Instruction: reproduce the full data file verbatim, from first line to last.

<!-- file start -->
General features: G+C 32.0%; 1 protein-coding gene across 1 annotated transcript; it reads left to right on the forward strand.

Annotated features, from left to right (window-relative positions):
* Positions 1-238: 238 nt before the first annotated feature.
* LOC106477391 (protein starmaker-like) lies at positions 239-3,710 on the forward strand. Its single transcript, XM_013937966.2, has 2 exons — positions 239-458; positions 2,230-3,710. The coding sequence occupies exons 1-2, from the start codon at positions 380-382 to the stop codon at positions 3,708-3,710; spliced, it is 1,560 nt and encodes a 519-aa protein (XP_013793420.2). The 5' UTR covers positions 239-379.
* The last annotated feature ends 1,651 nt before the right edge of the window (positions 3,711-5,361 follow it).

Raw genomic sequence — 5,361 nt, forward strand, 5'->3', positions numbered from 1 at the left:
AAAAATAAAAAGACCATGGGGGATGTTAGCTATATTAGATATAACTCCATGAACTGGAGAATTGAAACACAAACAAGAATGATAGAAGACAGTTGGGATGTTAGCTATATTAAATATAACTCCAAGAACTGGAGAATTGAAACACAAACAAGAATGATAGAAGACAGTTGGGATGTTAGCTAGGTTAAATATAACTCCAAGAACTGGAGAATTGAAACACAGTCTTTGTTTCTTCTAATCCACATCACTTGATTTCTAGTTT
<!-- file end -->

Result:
General features: G+C 32.0%; 1 protein-coding gene across 1 annotated transcript; it reads left to right on the forward strand.

Annotated features, from left to right (window-relative positions):
* Positions 1-238: 238 nt before the first annotated feature.
* LOC106477391 (protein starmaker-like) lies at positions 239-3,710 on the forward strand. Its single transcript, XM_013937966.2, has 2 exons — positions 239-458; positions 2,230-3,710. The coding sequence occupies exons 1-2, from the start codon at positions 380-382 to the stop codon at positions 3,708-3,710; spliced, it is 1,560 nt and encodes a 519-aa protein (XP_013793420.2). The 5' UTR covers positions 239-379.
* The last annotated feature ends 1,651 nt before the right edge of the window (positions 3,711-5,361 follow it).

Raw genomic sequence — 5,361 nt, forward strand, 5'->3', positions numbered from 1 at the left:
AAAAATAAAAAGACCATGGGGGATGTTAGCTATATTAGATATAACTCCATGAACTGGAGAATTGAAACACAAACAAGAATGATAGAAGACAGTTGGGATGTTAGCTATATTAAATATAACTCCAAGAACTGGAGAATTGAAACACAAACAAGAATGATAGAAGACAGTTGGGATGTTAGCTAGGTTAAATATAACTCCAAGAACTGGAGAATTGAAACACAGTCTTTGTTTCTTCTAATCCACATCACTTGATTTCTAGTTT